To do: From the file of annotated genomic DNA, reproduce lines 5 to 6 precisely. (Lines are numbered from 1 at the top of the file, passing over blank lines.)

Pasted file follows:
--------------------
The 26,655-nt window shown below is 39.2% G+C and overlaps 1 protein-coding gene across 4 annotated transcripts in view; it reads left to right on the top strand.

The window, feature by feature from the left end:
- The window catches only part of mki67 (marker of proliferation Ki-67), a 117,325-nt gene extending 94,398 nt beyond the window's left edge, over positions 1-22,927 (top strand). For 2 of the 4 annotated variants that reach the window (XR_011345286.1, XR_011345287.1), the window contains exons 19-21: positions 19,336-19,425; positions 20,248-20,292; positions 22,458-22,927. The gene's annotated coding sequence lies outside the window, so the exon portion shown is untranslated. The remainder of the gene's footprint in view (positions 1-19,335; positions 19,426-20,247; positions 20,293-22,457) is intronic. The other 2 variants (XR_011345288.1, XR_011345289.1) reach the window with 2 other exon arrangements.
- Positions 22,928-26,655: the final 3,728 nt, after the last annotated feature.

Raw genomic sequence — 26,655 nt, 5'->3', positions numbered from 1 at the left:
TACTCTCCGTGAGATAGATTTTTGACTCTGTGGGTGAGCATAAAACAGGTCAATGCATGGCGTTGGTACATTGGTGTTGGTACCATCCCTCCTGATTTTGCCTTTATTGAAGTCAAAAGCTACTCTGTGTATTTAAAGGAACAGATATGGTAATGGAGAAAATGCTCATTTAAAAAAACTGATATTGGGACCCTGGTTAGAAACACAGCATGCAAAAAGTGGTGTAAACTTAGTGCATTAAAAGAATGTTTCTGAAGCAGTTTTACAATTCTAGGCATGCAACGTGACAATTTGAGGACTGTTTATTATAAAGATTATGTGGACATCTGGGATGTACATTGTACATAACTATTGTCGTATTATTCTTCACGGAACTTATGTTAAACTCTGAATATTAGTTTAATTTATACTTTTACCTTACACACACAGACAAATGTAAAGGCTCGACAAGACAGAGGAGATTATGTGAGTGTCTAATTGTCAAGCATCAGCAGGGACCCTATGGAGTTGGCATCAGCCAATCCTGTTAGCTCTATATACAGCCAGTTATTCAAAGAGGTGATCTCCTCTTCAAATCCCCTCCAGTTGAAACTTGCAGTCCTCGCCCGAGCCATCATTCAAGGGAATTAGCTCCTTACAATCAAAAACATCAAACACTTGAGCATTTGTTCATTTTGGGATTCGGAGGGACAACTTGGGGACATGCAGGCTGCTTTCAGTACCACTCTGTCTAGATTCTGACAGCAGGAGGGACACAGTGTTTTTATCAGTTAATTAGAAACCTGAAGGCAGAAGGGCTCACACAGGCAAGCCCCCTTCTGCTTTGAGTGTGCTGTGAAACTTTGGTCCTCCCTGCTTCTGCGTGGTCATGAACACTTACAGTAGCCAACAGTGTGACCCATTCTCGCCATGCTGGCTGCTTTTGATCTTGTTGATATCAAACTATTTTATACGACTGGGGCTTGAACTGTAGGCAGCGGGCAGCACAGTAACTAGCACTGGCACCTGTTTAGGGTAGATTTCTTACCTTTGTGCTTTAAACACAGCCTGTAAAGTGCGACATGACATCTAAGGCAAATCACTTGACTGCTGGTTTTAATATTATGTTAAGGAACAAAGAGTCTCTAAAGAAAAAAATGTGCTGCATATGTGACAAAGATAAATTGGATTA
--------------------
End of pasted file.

Raw genomic sequence — 26,655 nt, 5'->3', positions numbered from 1 at the left:
TACTCTCCGTGAGATAGATTTTTGACTCTGTGGGTGAGCATAAAACAGGTCAATGCATGGCGTTGGTACATTGGTGTTGGTACCATCCCTCCTGATTTTGCCTTTATTGAAGTCAAAAGCTACTCTGTGTATTTAAAGGAACAGATATGGTAATGGAGAAAATGCTCATTTAAAAAAACTGATATTGGGACCCTGGTTAGAAACACAGCATGCAAAAAGTGGTGTAAACTTAGTGCATTAAAAGAATGTTTCTGAAGCAGTTTTACAATTCTAGGCATGCAACGTGACAATTTGAGGACTGTTTATTATAAAGATTATGTGGACATCTGGGATGTACATTGTACATAACTATTGTCGTATTATTCTTCACGGAACTTATGTTAAACTCTGAATATTAGTTTAATTTATACTTTTACCTTACACACACAGACAAATGTAAAGGCTCGACAAGACAGAGGAGATTATGTGAGTGTCTAATTGTCAAGCATCAGCAGGGACCCTATGGAGTTGGCATCAGCCAATCCTGTTAGCTCTATATACAGCCAGTTATTCAAAGAGGTGATCTCCTCTTCAAATCCCCTCCAGTTGAAACTTGCAGTCCTCGCCCGAGCCATCATTCAAGGGAATTAGCTCCTTACAATCAAAAACATCAAACACTTGAGCATTTGTTCATTTTGGGATTCGGAGGGACAACTTGGGGACATGCAGGCTGCTTTCAGTACCACTCTGTCTAGATTCTGACAGCAGGAGGGACACAGTGTTTTTATCAGTTAATTAGAAACCTGAAGGCAGAAGGGCTCACACAGGCAAGCCCCCTTCTGCTTTGAGTGTGCTGTGAAACTTTGGTCCTCCCTGCTTCTGCGTGGTCATGAACACTTACAGTAGCCAACAGTGTGACCCATTCTCGCCATGCTGGCTGCTTTTGATCTTGTTGATATCAAACTATTTTATACGACTGGGGCTTGAACTGTAGGCAGCGGGCAGCACAGTAACTAGCACTGGCACCTGTTTAGGGTAGATTTCTTACCTTTGTGCTTTAAACACAGCCTGTAAAGTGCGACATGACATCTAAGGCAAATCACTTGACTGCTGGTTTTAATATTATGTTAAGGAACAAAGAGTCTCTAAAGAAAAAAATGTGCTGCATATGTGACAAAGATAAATTGGATTA